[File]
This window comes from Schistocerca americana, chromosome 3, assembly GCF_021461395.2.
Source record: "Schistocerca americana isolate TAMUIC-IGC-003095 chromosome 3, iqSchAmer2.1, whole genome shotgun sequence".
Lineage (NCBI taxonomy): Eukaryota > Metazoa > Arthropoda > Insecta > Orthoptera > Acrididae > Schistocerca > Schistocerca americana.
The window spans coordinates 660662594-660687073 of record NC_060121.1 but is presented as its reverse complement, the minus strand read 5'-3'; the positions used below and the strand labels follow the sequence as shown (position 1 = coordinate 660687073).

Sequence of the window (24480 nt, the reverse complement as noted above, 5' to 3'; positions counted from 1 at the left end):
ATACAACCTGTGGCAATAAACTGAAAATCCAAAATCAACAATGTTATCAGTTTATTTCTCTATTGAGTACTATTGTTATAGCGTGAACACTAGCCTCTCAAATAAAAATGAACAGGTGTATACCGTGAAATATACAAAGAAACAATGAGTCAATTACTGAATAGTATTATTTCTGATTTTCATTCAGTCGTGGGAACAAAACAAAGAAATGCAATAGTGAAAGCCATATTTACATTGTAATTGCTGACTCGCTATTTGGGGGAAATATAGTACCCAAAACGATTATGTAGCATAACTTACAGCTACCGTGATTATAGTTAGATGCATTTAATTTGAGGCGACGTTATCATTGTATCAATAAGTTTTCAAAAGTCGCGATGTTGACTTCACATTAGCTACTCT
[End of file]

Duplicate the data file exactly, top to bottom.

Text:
This window comes from Schistocerca americana, chromosome 3, assembly GCF_021461395.2.
Source record: "Schistocerca americana isolate TAMUIC-IGC-003095 chromosome 3, iqSchAmer2.1, whole genome shotgun sequence".
Lineage (NCBI taxonomy): Eukaryota > Metazoa > Arthropoda > Insecta > Orthoptera > Acrididae > Schistocerca > Schistocerca americana.
The window spans coordinates 660662594-660687073 of record NC_060121.1 but is presented as its reverse complement, the minus strand read 5'-3'; the positions used below and the strand labels follow the sequence as shown (position 1 = coordinate 660687073).

Sequence of the window (24480 nt, the reverse complement as noted above, 5' to 3'; positions counted from 1 at the left end):
ATACAACCTGTGGCAATAAACTGAAAATCCAAAATCAACAATGTTATCAGTTTATTTCTCTATTGAGTACTATTGTTATAGCGTGAACACTAGCCTCTCAAATAAAAATGAACAGGTGTATACCGTGAAATATACAAAGAAACAATGAGTCAATTACTGAATAGTATTATTTCTGATTTTCATTCAGTCGTGGGAACAAAACAAAGAAATGCAATAGTGAAAGCCATATTTACATTGTAATTGCTGACTCGCTATTTGGGGGAAATATAGTACCCAAAACGATTATGTAGCATAACTTACAGCTACCGTGATTATAGTTAGATGCATTTAATTTGAGGCGACGTTATCATTGTATCAATAAGTTTTCAAAAGTCGCGATGTTGACTTCACATTAGCTACTCT